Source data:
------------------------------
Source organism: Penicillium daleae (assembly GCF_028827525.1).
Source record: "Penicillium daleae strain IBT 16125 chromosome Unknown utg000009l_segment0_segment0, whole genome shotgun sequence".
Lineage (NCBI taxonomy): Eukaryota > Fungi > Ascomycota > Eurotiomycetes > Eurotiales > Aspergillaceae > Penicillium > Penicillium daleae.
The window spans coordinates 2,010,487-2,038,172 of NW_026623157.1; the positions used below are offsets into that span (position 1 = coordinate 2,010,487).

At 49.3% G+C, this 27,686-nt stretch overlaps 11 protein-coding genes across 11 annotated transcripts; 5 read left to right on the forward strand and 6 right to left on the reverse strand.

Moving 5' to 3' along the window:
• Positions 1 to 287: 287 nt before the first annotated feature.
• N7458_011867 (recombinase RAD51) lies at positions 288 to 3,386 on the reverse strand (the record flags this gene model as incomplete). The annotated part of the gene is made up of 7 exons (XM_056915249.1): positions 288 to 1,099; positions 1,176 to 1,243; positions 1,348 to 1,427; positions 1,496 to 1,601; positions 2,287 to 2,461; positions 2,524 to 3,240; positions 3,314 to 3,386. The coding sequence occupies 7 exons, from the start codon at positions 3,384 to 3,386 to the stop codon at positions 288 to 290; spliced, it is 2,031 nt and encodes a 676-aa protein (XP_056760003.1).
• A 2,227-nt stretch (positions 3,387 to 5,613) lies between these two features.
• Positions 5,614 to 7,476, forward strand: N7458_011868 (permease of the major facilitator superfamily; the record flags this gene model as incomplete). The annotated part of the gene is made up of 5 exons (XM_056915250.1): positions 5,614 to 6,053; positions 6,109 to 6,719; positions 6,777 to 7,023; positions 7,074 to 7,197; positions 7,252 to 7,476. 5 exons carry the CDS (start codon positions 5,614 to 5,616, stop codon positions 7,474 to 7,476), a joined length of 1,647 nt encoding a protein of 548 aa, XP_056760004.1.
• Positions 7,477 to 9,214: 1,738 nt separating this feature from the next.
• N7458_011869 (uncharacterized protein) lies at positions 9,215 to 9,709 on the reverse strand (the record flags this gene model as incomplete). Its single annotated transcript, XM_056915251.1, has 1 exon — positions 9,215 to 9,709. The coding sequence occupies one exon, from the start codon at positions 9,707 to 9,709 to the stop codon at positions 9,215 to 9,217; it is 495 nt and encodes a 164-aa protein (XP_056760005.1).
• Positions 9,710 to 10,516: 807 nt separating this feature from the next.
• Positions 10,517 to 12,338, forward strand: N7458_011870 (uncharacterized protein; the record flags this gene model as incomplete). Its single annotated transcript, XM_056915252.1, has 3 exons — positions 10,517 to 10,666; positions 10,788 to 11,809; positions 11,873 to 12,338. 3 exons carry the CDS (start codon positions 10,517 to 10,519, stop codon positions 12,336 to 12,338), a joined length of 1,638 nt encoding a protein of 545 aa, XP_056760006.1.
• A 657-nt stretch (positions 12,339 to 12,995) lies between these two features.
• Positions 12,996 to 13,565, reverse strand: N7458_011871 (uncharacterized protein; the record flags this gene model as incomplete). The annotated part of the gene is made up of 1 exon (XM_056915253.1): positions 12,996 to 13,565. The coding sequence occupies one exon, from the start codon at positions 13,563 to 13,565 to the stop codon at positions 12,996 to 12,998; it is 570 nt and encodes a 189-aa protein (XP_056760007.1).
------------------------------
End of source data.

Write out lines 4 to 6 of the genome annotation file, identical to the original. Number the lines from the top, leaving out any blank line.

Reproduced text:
The window spans coordinates 2,010,487-2,038,172 of NW_026623157.1; the positions used below are offsets into that span (position 1 = coordinate 2,010,487).

At 49.3% G+C, this 27,686-nt stretch overlaps 11 protein-coding genes across 11 annotated transcripts; 5 read left to right on the forward strand and 6 right to left on the reverse strand.

Moving 5' to 3' along the window: